But if we have souls, then are our souls unique?  Or, are we part of a greater collective soul?  A collective consciousness, one German called it.  And is that the destiny of all living things?  Is that part of evolution?  Amy Pond is certainly part of evolution.  She’s pictured to the right, even though she — like The Borg — has nothing to do with this post.  Now that my obligatory lecherousness is out of the way, I can pose a few more questions, bullet-style:amy_pond

  • Ever wonder about entities that might become alive?
    • Like a virus, or the Internet.
  • Can there be a collective RNA?
  • Will a sentient Internet have a collective consciousness?
  • What if the plants and the trees and the birds and the bees are all part of our consciousness?
  • Whither the lions and tigers and bears?

And then, … and then, … and then you have to ask, does the universe itself have a consciousness?  Here are some more bullets for your consideration:

  • Is the universe alive?
  • Is the universe’s life force the same as what we call God?
  • Did Luke use The Force?
  • Why did my team just run 3 draw-plays in a row?
  • What about parallel universes?  Do they get souls, too?

It’s an interesting question isn’t it?  There are roughly 1082 particles in the universe.  What if they all compose a single mind?  Are they (it?) the source of morality, of genius … of art?  And what do we do about that one rebel (there’s always one) among us who asks, what about particle number 1082 + 1?

Is that lonely electron on its own?

One is, as the song says, the loneliest number.

That’s all for now.  Just some simple questions to ponder over a mug of beer (or six).  Oh, and remind me to talk about Doctor Who next time I post.  That really is what this blog is all about.  Well, that, and hot dogs.

Years truly,

Keith

Copyright © 2013

Clutter

Rose and Jack“All the world’s a stage” ~ As You Like It, Act II Scene VII, by William Shakespeare, used without his permission.

It’s been a stressful couple of months for a number of reasons (long hours, stomach flu, etc.), and during this time I’ve noticed that my mind keeps circling back to the famous Doctor Who story arc in “The Empty Child” and “The Doctor Dances.”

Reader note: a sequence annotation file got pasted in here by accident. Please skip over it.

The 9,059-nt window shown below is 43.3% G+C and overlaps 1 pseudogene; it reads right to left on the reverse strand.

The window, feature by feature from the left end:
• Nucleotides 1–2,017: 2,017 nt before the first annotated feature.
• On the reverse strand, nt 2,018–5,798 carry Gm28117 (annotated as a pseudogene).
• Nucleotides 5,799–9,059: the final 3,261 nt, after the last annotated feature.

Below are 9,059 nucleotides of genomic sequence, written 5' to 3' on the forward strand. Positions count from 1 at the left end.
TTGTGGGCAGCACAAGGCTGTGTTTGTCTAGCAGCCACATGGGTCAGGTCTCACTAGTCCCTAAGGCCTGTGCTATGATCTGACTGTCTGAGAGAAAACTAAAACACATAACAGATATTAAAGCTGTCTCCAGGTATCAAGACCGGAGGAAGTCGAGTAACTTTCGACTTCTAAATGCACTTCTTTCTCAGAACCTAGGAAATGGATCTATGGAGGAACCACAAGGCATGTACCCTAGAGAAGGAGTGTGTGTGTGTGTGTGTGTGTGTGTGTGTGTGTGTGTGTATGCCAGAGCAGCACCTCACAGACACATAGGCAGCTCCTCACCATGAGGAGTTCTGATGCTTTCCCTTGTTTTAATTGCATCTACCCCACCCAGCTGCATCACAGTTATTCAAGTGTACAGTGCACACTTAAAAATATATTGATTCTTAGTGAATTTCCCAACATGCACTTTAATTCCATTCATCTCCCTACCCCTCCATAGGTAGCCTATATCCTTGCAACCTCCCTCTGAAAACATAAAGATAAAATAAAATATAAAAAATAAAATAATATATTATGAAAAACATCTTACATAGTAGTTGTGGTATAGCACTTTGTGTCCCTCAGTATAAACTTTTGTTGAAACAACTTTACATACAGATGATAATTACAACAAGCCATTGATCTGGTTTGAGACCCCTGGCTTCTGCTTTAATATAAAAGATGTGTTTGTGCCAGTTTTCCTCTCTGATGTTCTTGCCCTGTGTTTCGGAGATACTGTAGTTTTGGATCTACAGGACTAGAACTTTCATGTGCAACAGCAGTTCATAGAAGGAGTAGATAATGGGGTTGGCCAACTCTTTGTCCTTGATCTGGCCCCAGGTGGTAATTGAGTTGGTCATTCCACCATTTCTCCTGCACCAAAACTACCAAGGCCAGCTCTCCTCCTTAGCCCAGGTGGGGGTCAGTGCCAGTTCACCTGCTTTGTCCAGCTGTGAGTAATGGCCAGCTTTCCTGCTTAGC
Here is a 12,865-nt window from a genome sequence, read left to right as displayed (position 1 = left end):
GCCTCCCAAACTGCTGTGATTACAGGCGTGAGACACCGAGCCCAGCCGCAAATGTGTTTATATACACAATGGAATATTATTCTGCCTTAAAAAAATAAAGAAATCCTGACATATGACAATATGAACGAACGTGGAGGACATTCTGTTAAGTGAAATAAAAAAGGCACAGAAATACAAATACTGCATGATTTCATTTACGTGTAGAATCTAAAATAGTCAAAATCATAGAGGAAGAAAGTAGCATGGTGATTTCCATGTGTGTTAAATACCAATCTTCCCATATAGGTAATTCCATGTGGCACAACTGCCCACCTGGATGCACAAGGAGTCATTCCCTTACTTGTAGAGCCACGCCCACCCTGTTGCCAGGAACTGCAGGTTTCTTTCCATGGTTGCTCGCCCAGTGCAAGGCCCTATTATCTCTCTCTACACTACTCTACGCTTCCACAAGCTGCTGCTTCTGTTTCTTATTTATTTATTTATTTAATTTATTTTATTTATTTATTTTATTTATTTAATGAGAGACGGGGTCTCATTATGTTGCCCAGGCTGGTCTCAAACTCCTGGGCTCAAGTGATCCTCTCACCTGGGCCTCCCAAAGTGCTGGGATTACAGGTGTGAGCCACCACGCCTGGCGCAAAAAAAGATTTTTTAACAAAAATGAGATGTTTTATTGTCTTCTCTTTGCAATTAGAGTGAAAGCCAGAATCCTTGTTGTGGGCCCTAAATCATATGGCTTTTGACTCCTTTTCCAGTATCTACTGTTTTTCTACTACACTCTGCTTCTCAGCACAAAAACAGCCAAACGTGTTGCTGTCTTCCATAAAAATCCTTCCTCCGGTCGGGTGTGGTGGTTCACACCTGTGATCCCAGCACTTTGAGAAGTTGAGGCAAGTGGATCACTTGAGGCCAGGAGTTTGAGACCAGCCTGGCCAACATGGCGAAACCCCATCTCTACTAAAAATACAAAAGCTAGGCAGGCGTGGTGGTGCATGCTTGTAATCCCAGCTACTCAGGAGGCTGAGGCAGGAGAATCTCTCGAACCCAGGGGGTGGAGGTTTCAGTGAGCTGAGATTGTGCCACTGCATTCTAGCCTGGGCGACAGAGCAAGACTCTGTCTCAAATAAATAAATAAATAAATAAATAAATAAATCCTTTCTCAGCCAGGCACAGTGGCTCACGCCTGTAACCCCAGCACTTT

•   Are you my mummy?

As I daydream these two episodes get mingled with a conversation I had with a friend over the holidays.  It was one of those “tough love” kind of conversations (I was on the receiving end), which sought to knock some sense into me about the stresses in my life compared to those of others.  There is no doubt that my friend was right:  Others have it far, far worse than I.  We throw away enough food here in America to feed entire continents.  We have electricity, heat, air conditioning, and we even still have Twinkies.  And I am grateful.  I’m grateful to everyone, from farmers to HVAC mechanics, who help make us a first-world country.   So, no, I’m not living in desolation.  But even those who’re the same demographic as I am have their own burdens of stress, grief, disease, and turmoil on a daily basis.  Knowing this, however, does not comfort me.  Knowing that everyone else is going through hell just makes me wonder if I’m the victim of a gargantuan prank.  I’m not — I’m not that jaded — but it does make me wonder.

Which brings us back to

  •     Are you my mummy?

this two-part Doctor Who episode.  It’s a compelling, kitchen-sink mix of science fiction, history, humor, and horror.  We get to see a new character: The swashbuckling and handsome Jack Harkness.  We get to see Rose out of character: Freewheeling and whimsical in a delightful way that brings balance to the plot.  And we get to hear The Doctor’s name again: Not his real one, of course, but the time-worn (as it were) John Smith pseudonym once again.  And the story, like life, is a mountainous journey, with high peaks and shadowed valleys meant to

  • Are you my mmmmmmm-ummmmmmy?

scare the bejesus out of us.  But my goal is not to rehash the plot.  My goal is to say that the episode is CLUTTER!  In a good way :)

Like our lives, it is overwhelming — a city being bombed to rubble, a nano-virus on the loose, paranoia of not becoming “like them.”  Steven Moffat and his crew at the BBC took this confusion and turned it into a classic piece of entertainment.  For those of us who’ve never fought in a war or been helpless victims as bombs erupted in the sky we cannot possibly imagine the

  • Are you my mummy?

terrors of battle.  From the explosions that will blow your eardrums out, to the sights of rubble and carnage and blood, to the smells of death — the latter being the one thing that TV will never, I hope, provide us — the episode imagines destruction on a planetary scale and fright on a human scale.   But it’s all fiction.  It’s all smoke and mirrors.  It’s … all … a … play.  So, yes, for most people understanding that you’re not alone in your struggle helps to deal with an unpredictable world.   But that doesn’t help me.  What does help is story-telling, in all its forms.  Those media (books, film, TV) provide a sanctuary for my personal stress.   And they allow me to take a step back and project my life onto a stage, while I take my seat in the audience.  It helps me to know that Shakespeare was right: The world really is a stage.  It keeps me from going crazier’n a shithouse rat.  And that’s the “therapy” I need.  I don’t need tough love.  I need fantasy.